For the treatment of canine congestive heart failure originating from valvular insufficiency (mitral and/or tricuspid regurgitation) or dilated cardiomyopathy.

CONTRAINDICATIONS
Do not use in cases of hypertrophic cardiomyopathies or clinical conditions where an augmentation of cardiac output is not possible for functional or anatomical reasons (e.g. aortic stenosis).

ADVERSE REACTIONS
A moderate positive chronotropic effect and vomiting may occur in rare cases. However, these effects are dose-dependent and may be avoided by reducing the dose in these cases. In rare cases transient diarrhoea, anorexia or lethargy have been observed. If you notice any serious effects or other effects not mentioned in this leaflet, please inform your veterinary surgeon. Although a relationship with pimobendan has not been clearly established, in very rare cases, effects on primary haemostasis (petechia on mucous membranes, subcutaneous haemorrhage) may be observed during treatment. These signs disappear when the treatment is withdrawn. In rare cases, an increase in mitral valve regurgitation has been observed during chronic pimobendan treatment in dogs with mitral valve disease. Monitoring of cardiac function and morphology is recommended in animals treated with pimobendan.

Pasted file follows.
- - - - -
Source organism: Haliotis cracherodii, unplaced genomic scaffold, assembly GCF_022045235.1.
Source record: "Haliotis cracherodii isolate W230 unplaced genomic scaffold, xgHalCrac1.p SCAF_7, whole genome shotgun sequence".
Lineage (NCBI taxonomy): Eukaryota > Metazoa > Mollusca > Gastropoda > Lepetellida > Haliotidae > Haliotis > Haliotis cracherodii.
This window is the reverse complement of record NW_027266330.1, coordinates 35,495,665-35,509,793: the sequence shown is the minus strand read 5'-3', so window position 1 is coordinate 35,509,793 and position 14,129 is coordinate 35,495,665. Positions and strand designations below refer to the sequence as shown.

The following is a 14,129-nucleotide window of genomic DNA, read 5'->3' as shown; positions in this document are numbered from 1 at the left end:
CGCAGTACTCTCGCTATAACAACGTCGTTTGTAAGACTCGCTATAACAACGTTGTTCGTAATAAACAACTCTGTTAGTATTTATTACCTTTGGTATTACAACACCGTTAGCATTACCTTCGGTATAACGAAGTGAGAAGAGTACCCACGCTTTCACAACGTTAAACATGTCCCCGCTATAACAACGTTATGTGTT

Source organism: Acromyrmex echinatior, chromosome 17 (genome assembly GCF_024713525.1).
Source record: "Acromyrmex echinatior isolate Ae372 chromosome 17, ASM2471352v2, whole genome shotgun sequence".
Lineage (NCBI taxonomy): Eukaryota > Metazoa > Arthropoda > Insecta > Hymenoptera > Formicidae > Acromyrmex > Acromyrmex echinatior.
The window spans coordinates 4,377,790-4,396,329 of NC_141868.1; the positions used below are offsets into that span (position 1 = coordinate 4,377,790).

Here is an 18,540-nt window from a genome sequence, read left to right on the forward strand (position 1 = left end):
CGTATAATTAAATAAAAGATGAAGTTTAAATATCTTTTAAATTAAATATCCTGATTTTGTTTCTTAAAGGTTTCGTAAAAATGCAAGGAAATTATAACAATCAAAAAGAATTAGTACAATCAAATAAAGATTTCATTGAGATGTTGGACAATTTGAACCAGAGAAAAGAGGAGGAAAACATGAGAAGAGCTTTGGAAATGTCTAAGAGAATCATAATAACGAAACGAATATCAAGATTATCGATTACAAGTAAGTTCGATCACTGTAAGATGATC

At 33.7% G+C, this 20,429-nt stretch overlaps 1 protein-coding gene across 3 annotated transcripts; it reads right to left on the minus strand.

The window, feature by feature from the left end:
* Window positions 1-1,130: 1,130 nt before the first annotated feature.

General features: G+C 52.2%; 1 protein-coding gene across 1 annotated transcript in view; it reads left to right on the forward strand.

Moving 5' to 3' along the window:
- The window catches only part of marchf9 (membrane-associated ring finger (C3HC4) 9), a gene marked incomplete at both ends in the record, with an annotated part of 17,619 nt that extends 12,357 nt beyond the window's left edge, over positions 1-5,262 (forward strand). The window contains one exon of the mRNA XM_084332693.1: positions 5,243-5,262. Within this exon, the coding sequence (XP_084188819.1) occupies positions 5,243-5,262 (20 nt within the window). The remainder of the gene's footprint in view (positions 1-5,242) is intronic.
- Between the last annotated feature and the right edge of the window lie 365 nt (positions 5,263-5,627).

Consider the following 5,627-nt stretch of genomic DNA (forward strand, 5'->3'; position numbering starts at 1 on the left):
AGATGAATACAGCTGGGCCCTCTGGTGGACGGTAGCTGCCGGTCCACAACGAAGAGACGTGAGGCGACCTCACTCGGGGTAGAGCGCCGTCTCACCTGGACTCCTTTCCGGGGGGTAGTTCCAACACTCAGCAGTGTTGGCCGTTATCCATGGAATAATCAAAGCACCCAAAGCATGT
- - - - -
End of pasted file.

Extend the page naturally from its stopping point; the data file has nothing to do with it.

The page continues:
Pat
26th August 2012, 02:24 AM
What is Cardiguard®?
Specifically designed for dogs, Cardiguard® is a highly concentrated, easy-to-dose nutritional supplement that gives your dog the Omega-3 fatty acids that can help support heart health. Cardiguard® provides your dog with non-drug heart support both in early and more advanced stages of heart disease.


I hate these #@&** marketing departments!!

Pat
26th August 2012, 03:00 AM
I've posted about this many times in many forums over many years.

No cardiologist (and this goes even more for a GP vet) should be prescribing medications based on ONLY auscultation - murmur grade. The murmur grade tells you absolutely nothing about whether a dog needs to be on medication. The only value of knowing a murmur grade is that it is a sign (or clue) that tells you when to get a cardiac workup - radiographs and/or echocardiogram - so that an accurate diagnosis of the stage of the disease can be made. It is a serious sign if the murmur grade rapidly and/or suddenly increases - and you would absolutely want diagnostic tests done in that case versus a murmur grade that slowly increases over the years.

The decision to prescribe meds is made based on test results and symptoms, not on the grade of a murmur. Chest x-rays give you important (and objective) information about heart size, presence of fluid in the lungs, condition of great vessels, and whether there is heart enlargement compressing the main airway. Echocardiogram gives you EXACT heart chamber measurements, exact measurement of backflow velocity (regurgitation from the valve), tells you the condition of the valve/s (for example, prolapsed, flail leaflets, ruptured chords) and gives other information such as the presence of pulmonary hypertension. It also gives you an objective measurement of contractility (the pumping strength of the heart). (This is also called fractional shortening.)